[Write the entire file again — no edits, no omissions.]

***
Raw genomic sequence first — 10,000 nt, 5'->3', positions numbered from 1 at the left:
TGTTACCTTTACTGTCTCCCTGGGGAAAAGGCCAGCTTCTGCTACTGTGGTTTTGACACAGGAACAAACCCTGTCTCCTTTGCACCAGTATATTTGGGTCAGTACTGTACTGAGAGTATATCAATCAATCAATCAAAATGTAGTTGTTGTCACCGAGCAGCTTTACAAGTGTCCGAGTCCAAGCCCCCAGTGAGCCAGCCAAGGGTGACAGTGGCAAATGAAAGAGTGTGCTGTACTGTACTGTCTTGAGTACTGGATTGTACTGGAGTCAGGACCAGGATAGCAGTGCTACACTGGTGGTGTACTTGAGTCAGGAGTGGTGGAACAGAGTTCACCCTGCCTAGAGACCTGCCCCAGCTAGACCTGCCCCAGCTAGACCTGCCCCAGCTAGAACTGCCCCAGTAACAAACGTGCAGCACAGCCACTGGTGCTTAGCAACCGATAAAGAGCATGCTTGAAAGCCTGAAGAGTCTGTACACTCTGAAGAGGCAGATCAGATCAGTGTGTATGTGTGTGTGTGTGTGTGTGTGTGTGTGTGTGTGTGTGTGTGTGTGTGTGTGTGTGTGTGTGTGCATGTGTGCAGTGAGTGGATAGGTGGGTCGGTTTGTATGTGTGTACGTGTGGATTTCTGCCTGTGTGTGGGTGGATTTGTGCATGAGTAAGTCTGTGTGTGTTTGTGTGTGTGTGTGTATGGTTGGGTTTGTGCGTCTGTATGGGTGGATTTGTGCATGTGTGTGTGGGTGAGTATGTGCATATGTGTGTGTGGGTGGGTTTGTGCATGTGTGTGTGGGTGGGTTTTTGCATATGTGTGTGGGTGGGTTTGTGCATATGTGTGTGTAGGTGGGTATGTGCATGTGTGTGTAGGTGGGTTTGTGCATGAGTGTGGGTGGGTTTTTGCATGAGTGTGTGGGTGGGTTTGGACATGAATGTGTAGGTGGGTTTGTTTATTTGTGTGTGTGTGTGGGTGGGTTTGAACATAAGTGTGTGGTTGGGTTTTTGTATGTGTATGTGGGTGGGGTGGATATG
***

Raw genomic sequence first — 10,000 nt, 5'->3', positions numbered from 1 at the left:
TGTTACCTTTACTGTCTCCCTGGGGAAAAGGCCAGCTTCTGCTACTGTGGTTTTGACACAGGAACAAACCCTGTCTCCTTTGCACCAGTATATTTGGGTCAGTACTGTACTGAGAGTATATCAATCAATCAATCAAAATGTAGTTGTTGTCACCGAGCAGCTTTACAAGTGTCCGAGTCCAAGCCCCCAGTGAGCCAGCCAAGGGTGACAGTGGCAAATGAAAGAGTGTGCTGTACTGTACTGTCTTGAGTACTGGATTGTACTGGAGTCAGGACCAGGATAGCAGTGCTACACTGGTGGTGTACTTGAGTCAGGAGTGGTGGAACAGAGTTCACCCTGCCTAGAGACCTGCCCCAGCTAGACCTGCCCCAGCTAGACCTGCCCCAGCTAGAACTGCCCCAGTAACAAACGTGCAGCACAGCCACTGGTGCTTAGCAACCGATAAAGAGCATGCTTGAAAGCCTGAAGAGTCTGTACACTCTGAAGAGGCAGATCAGATCAGTGTGTATGTGTGTGTGTGTGTGTGTGTGTGTGTGTGTGTGTGTGTGTGTGTGTGTGTGTGTGTGTGTGTGCATGTGTGCAGTGAGTGGATAGGTGGGTCGGTTTGTATGTGTGTACGTGTGGATTTCTGCCTGTGTGTGGGTGGATTTGTGCATGAGTAAGTCTGTGTGTGTTTGTGTGTGTGTGTGTATGGTTGGGTTTGTGCGTCTGTATGGGTGGATTTGTGCATGTGTGTGTGGGTGAGTATGTGCATATGTGTGTGTGGGTGGGTTTGTGCATGTGTGTGTGGGTGGGTTTTTGCATATGTGTGTGGGTGGGTTTGTGCATATGTGTGTGTAGGTGGGTATGTGCATGTGTGTGTAGGTGGGTTTGTGCATGAGTGTGGGTGGGTTTTTGCATGAGTGTGTGGGTGGGTTTGGACATGAATGTGTAGGTGGGTTTGTTTATTTGTGTGTGTGTGTGGGTGGGTTTGAACATAAGTGTGTGGTTGGGTTTTTGTATGTGTATGTGGGTGGGGTGGATATG